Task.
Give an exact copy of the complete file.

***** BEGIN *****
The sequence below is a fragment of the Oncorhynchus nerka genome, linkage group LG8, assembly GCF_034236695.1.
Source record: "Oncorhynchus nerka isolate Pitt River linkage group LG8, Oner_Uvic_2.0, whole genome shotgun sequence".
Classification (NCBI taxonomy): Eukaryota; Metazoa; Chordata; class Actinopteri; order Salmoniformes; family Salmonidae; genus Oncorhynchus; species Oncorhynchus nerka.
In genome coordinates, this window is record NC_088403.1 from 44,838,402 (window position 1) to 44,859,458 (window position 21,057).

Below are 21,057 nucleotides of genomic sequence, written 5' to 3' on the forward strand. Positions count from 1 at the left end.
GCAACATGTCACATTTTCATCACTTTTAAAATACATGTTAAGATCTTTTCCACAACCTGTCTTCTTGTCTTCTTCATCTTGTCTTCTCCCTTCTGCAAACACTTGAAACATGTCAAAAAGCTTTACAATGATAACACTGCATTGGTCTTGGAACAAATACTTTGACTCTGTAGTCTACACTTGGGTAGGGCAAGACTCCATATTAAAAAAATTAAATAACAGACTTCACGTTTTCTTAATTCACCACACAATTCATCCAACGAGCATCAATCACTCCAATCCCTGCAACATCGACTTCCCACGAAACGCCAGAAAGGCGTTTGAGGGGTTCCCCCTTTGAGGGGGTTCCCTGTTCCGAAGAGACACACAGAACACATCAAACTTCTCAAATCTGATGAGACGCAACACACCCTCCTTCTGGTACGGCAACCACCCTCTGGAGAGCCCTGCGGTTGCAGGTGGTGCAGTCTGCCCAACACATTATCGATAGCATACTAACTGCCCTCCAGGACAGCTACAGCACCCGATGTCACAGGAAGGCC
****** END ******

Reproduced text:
The sequence below is a fragment of the Oncorhynchus nerka genome, linkage group LG8, assembly GCF_034236695.1.
Source record: "Oncorhynchus nerka isolate Pitt River linkage group LG8, Oner_Uvic_2.0, whole genome shotgun sequence".
Classification (NCBI taxonomy): Eukaryota; Metazoa; Chordata; class Actinopteri; order Salmoniformes; family Salmonidae; genus Oncorhynchus; species Oncorhynchus nerka.
In genome coordinates, this window is record NC_088403.1 from 44,838,402 (window position 1) to 44,859,458 (window position 21,057).

Below are 21,057 nucleotides of genomic sequence, written 5' to 3' on the forward strand. Positions count from 1 at the left end.
GCAACATGTCACATTTTCATCACTTTTAAAATACATGTTAAGATCTTTTCCACAACCTGTCTTCTTGTCTTCTTCATCTTGTCTTCTCCCTTCTGCAAACACTTGAAACATGTCAAAAAGCTTTACAATGATAACACTGCATTGGTCTTGGAACAAATACTTTGACTCTGTAGTCTACACTTGGGTAGGGCAAGACTCCATATTAAAAAAATTAAATAACAGACTTCACGTTTTCTTAATTCACCACACAATTCATCCAACGAGCATCAATCACTCCAATCCCTGCAACATCGACTTCCCACGAAACGCCAGAAAGGCGTTTGAGGGGTTCCCCCTTTGAGGGGGTTCCCTGTTCCGAAGAGACACACAGAACACATCAAACTTCTCAAATCTGATGAGACGCAACACACCCTCCTTCTGGTACGGCAACCACCCTCTGGAGAGCCCTGCGGTTGCAGGTGGTGCAGTCTGCCCAACACATTATCGATAGCATACTAACTGCCCTCCAGGACAGCTACAGCACCCGATGTCACAGGAAGGCC